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Axis2 Execution Framework

  • August 23, 2005
  • By Deepal Jayasinghe
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Invalid phase rules

Validity of a phase rule is an important factor in Axis2. There can be many ways to get the same handler order by using different kinds of phase rules. But, when writing a phase rule, it is required to check to see whether the rule is a valid rule. There may be many ways in which a phase rule becomes an invalid rule. Some of them are:

  • If there is a phase rule of a handler with either phaseFirst or phaseLast attribute set to true, it cannot have before or after appearing in the phase rule. If they do, then the rule is invalid.
  • If there is a phase rule of a handler with both phaseFirst and phaseLast set to true, that particular phase cannot have more than one handler. If someone tries to write a phase rule that inserts a handler into the same phase, the second phase rule is invalid.
  • There cannot be two handlers in one phase with their phaseFirst attribute set to true.
  • There cannot be two handlers in one phase with their phaseLast attribute set to true.
  • If the rule is such that before attribute is referred to phaseFirst handler, the rule is invalid.
  • If the rule is such that after attribute is referred to phaseLast handler, the rule is invalid.
<handler name="simple_HandlerError "
         class="org.apache.axis.handlers.SimpleHandlerError ">
   <order phase="userphase1"
             before=" simple_Handler" phaseFirst="true"/>
</handler>
Note: Phase rules are defined per handler basic, and any handler in the system must fit in to a phase in the system.

Flow

Flow is simply a collection of phases, and the order of phases inside a flow is defined in server.xml. Because phase is a logical collection and which is in fact a virtual concept, a flow can be assumed as a handler chain (collection of handlers). There are four types of flows in Axis2:

  • InFlow
  • OutFlow
  • InFaultFlow
  • OutFaultFlow

InFlow: When a message comes in (request message), the message has to go via the InFlow. All the handlers in the InFlow will be invoked. In*Flows are somewhat different from Out*Flows. The flow consist of two parts. The first part is from the beginning to Dispatcher (up to and including postdispatch phase). The second part will be there only if a corresponding service is found at the end of dispatch phase. Therefore, the second part of the flow is InFlow of the corresponding operation for the incoming message. So, the InFlow consists of global part and operation part.

InFaultFlow: This flow will be invoked if any fault occurs while processing the incoming request. If a fault occurs before dispatching takes place, the global part of the flow will be executed, or else complete flow (including operation fault flow) will be executed.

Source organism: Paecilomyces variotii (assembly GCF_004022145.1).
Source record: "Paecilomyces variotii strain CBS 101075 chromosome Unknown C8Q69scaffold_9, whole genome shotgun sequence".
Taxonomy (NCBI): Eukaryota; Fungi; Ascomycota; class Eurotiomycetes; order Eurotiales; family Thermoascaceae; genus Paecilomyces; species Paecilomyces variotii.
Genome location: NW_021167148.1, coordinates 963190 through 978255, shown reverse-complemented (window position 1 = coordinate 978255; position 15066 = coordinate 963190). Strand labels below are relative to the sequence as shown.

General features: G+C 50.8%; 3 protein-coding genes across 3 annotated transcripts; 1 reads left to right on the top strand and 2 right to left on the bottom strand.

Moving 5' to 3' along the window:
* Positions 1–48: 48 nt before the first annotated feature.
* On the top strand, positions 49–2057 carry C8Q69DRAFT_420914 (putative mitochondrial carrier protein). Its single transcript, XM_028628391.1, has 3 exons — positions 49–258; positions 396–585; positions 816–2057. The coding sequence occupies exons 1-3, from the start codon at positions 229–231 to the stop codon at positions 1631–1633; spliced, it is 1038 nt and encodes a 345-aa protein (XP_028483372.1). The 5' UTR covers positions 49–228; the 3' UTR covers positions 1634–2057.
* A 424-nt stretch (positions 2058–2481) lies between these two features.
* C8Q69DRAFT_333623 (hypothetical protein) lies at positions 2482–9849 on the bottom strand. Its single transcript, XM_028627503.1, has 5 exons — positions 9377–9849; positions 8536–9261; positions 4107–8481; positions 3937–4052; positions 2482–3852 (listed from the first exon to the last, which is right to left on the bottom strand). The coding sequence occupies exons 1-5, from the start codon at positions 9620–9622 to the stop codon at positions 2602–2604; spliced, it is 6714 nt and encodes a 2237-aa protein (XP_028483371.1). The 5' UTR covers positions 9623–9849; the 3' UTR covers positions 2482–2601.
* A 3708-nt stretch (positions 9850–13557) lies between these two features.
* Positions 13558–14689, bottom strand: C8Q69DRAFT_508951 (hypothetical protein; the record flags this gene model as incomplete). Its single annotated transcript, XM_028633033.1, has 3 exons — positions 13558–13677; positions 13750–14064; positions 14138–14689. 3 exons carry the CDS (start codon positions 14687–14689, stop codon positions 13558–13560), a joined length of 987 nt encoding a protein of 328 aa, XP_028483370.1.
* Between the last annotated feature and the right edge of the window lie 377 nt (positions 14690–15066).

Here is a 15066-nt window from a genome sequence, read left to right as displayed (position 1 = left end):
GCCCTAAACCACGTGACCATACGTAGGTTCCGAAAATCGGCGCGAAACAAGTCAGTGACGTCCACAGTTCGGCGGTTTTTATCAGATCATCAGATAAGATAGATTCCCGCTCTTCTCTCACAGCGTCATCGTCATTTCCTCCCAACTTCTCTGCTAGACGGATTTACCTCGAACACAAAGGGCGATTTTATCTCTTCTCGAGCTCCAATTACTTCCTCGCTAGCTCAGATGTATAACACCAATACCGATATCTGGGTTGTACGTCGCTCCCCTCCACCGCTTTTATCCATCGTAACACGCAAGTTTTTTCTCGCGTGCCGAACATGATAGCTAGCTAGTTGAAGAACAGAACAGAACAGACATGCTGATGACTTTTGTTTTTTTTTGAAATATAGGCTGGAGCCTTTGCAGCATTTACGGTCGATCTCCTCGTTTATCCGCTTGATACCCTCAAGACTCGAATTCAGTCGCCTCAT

OutFlow: When a message is going out from the server (say response) the OutFlow will be invoked, as a result of response or the out going message is always bound to an operation, and there is nothing similar to dispatching in the out path. Therefore, unlike InFlow, OutFlow does not consist of two parts. Therefore, there is no concept of global phases in the out flow.

OutFaultFlow: If something goes wrong in the out path, the out fault flow will be invoked.

Note: There can be many services deployed in the system. Each service can have more than one operation.

Dynamic handler chain through module engagement

In Axis2, a module can be considered as a collection of handlers, so by engaging a module either globally to a service or to an operation, module handlers will be placed in the corresponding phases. If a module is engaged globally, that will affect all the services in the system, and there is a probability of changing both global and operations flows (each operation in all the services). If a module is engaged to a service, flows belonging to all the operations in that particular service will be changed. If a module is engaged to an operation, each flow in that operation may be changed.

The only way of changing a flow is adding a handler(s) to a phase in the flow. Therefore, module engagement will cause the handler chain dynamically. A module can be engaged dynamically or statically. If someone wants to engaged a module statically he/she has to specify them in description files (if it is to a service or to an operation then in service.xml, if it is to be globally, then server.xml).

Note: The real-time scenario of runtime module engagement is by WS-Policy, where WS-Policy handlers can engage a module at the runtime by considering message headers.

Conclusion

Axis2 is fair enough to provide Web service interaction with dynamic and flexible execution framework. Flexibility is achieved using the concept of phases and phase rules, and the dynamic nature of the execution chain has been achieved by runtime module engagement.





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